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A pragmatic randomized waitlist-controlled effectiveness and cost-effectiveness trial of digital interventions for depression and anxiety
Richards, Derek; Enrique, Angel; Eilert, Nora; Franklin, Matthew; Palacios, Jorge; Duffy, Daniel; Earley, Caroline; Chapman, Judith; Jell, Grace; Sollesse, Sarah; Timulak, Ladislav
Utilization of internet-delivered cognitive behavioural therapy (iCBT) for treating depression and anxiety disorders in stepped-care models, such as the UK?s Improving Access to Psychological Therapies (IAPT), is a potential solution for addressing the treatment gap in mental health. We investigated the effectiveness and cost-effectiveness of iCBT when fully integrated within IAPT stepped-care settings. We conducted an 8-week pragmatic randomized controlled trial with a 2:1 (iCBT intervention: waiting-list) allocation, for participants referred to an IAPT Step 2 service with depression and anxiety symptoms (Trial registration: ISRCTN91967124). The primary outcomes measures were PHQ-9 (depressive symptoms) and GAD-7 (anxiety symptoms) and WSAS (functional impairment) as a secondary outcome. The cost-effectiveness analysis was based on EQ-5D-5L (preference-based health status) to elicit the quality-adjust life year (QALY) and a modified-Client Service Receipt Inventory (care resource-use). Diagnostic interviews were administered at baseline and 3 months. Three-hundred and sixty-one participants were randomized (iCBT, 241; waiting-list, 120). Intention-to-treat analyses showed significant interaction effects for the PHQ-9 (b?=??2.75, 95% CI ?4.00, ?1.50) and GAD-7 (b?=??2.79, 95% CI ?4.00, ?1.58) in favour of iCBT at 8-week and further improvements observed up to 12-months. Over 8-weeks the probability of cost-effectiveness was 46.6% if decision makers are willing to pay ?30,000 per QALY, increasing to 91.2% when the control-arm?s outcomes and costs were extrapolated over 12-months. Results indicate that iCBT for depression and anxiety is effective and potentially cost-effective in the long-term within IAPT. Upscaling the use of iCBT as part of stepped care could help to enhance IAPT outcomes. The pragmatic trial design supports the ecological validity of the findings.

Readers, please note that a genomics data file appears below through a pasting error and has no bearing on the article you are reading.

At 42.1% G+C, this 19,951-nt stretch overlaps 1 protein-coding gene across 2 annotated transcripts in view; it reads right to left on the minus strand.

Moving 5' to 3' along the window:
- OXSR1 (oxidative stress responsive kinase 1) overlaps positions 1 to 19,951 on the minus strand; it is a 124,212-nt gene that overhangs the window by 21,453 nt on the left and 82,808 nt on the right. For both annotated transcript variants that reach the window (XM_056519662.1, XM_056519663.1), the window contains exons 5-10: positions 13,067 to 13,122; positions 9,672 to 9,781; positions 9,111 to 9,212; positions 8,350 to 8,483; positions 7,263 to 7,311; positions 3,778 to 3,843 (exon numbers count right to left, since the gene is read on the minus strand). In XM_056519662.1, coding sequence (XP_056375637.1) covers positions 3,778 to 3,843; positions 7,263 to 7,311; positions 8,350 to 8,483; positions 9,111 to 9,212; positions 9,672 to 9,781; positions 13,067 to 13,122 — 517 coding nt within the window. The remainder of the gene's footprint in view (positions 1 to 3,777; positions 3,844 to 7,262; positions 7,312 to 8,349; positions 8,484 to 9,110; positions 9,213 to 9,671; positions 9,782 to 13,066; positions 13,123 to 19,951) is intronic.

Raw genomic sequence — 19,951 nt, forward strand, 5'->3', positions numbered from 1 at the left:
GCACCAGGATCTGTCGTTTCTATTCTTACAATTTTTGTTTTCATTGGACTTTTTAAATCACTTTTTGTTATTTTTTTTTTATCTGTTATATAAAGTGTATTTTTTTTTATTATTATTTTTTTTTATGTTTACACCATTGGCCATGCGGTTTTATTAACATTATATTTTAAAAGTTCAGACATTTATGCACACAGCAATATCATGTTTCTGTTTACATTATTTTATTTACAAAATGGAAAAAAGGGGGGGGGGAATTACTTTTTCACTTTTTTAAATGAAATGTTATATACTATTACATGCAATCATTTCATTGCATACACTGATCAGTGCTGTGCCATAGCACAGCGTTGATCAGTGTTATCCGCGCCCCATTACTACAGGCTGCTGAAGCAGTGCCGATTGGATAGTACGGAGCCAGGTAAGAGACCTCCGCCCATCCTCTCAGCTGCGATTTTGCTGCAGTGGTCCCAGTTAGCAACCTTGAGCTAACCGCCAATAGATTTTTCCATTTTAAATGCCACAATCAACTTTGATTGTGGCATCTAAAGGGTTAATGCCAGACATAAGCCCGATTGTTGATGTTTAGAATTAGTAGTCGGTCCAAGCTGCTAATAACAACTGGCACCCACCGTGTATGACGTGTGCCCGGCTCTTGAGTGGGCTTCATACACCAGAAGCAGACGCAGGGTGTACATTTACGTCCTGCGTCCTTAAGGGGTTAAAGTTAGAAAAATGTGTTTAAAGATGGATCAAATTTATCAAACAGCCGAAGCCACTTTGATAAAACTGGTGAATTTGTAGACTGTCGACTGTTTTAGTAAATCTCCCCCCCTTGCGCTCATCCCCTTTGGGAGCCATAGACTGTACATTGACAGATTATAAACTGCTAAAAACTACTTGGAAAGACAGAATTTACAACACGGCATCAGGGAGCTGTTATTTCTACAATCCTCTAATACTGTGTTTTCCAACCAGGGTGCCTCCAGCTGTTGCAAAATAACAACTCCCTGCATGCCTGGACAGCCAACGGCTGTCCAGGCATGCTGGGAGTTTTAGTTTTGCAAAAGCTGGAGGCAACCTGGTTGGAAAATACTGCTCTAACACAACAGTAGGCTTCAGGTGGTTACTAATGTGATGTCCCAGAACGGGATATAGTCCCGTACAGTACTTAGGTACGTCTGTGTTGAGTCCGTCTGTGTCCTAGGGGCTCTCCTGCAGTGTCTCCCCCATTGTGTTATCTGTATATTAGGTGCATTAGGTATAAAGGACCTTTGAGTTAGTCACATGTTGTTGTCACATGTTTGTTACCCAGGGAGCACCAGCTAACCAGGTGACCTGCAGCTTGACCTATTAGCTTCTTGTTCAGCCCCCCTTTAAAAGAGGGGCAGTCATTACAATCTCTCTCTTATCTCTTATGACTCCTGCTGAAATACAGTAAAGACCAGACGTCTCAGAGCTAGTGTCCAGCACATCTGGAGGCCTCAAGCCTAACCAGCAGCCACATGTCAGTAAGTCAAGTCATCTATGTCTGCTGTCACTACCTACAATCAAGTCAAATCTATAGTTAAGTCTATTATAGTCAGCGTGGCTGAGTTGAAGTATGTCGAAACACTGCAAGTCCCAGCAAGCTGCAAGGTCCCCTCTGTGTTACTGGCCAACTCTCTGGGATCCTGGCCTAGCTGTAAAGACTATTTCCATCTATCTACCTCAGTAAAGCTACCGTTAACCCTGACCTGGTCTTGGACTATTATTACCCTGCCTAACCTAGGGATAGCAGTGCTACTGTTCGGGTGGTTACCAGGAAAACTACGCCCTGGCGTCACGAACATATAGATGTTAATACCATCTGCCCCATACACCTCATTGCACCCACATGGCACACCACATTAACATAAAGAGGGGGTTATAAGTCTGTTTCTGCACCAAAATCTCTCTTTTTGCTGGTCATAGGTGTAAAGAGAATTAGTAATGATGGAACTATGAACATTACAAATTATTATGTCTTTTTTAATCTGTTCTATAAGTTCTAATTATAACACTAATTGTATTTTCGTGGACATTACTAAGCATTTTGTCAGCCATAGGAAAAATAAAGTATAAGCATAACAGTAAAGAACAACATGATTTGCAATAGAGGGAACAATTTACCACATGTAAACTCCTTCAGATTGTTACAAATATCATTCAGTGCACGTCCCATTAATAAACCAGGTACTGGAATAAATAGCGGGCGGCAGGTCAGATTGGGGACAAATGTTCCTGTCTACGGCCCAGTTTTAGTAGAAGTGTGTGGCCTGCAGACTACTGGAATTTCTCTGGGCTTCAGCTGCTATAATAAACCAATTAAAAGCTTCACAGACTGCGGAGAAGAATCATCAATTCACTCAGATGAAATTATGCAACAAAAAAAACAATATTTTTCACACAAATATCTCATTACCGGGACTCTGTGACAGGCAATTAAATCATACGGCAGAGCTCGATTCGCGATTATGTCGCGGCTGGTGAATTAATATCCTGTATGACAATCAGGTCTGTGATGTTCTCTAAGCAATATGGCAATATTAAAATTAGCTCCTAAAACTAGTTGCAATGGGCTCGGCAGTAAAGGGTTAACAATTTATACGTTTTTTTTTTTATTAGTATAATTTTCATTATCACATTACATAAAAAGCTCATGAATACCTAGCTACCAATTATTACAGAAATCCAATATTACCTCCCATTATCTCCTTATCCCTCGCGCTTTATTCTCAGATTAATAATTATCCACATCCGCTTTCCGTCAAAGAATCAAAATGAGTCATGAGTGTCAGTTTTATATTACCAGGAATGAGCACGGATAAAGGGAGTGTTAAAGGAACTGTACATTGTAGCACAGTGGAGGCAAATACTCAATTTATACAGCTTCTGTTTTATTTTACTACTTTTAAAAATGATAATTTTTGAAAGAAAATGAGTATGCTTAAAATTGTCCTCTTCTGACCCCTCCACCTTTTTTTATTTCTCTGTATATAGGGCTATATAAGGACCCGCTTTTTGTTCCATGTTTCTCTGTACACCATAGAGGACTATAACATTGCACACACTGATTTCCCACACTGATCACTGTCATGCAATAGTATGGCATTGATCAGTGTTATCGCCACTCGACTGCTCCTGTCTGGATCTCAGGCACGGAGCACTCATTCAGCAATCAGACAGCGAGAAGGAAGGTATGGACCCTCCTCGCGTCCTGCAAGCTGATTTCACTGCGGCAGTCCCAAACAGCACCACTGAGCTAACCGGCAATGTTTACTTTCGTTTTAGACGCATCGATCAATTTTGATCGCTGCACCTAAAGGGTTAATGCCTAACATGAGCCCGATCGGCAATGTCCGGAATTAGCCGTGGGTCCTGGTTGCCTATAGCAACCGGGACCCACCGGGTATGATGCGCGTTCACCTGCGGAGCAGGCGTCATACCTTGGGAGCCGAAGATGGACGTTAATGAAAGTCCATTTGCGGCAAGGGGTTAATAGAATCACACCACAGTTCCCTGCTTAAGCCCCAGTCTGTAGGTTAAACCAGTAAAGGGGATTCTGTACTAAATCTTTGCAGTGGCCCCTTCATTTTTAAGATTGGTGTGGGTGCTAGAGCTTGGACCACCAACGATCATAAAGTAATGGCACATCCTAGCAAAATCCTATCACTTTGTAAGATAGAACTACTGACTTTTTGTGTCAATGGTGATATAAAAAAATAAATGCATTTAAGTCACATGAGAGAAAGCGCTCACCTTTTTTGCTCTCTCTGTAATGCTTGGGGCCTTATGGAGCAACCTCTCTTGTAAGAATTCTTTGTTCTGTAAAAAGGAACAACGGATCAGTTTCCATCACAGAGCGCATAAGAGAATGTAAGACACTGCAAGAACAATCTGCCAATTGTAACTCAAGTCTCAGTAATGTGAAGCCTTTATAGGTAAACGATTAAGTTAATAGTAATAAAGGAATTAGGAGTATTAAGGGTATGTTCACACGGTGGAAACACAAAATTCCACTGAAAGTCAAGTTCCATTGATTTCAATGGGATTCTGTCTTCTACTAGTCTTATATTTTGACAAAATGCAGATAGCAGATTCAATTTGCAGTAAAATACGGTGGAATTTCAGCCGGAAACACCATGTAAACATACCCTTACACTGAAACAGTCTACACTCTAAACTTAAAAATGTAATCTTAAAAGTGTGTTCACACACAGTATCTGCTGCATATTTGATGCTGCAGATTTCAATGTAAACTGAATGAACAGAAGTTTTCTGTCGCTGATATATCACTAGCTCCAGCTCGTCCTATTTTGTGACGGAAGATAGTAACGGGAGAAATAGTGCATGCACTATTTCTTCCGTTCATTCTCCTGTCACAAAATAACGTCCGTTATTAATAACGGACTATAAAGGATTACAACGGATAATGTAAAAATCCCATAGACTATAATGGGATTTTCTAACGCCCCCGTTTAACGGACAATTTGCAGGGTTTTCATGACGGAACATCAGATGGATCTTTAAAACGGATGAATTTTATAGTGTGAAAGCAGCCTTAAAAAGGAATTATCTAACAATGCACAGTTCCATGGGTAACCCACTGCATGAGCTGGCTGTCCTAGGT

Keyword(s): Depression; Anxiety; iCBT; Internet-delivered interventions; Internet-delivered cognitive behavioural therapy; Anxiety disorders; Digital Engagement; ANXIETY; DEPRESSION; Mental Health/Psychosocial disability
Publication Date:
2020
Type: Journal article
Peer-Reviewed: Yes
Language(s): English
Institution: Trinity College Dublin
Citation(s): Richards, D., Enrique, A., Eilert, N., Franklin, M., Palacios, J., Duffy, D., Earley, C., Chapman, J., Jell, G., Sollesse, S. & Timulak, L., A pragmatic randomized waitlist-controlled effectiveness and cost-effectiveness trial of digital interventions for depression and anxiety., npj Digital Medicine, 2020, 1 - 10
Related Link(s): https://www.nature.com/articles/s41746-020-0293-8
First Indexed: 2020-06-19 07:46:06 Last Updated: 2020-10-30 07:43:47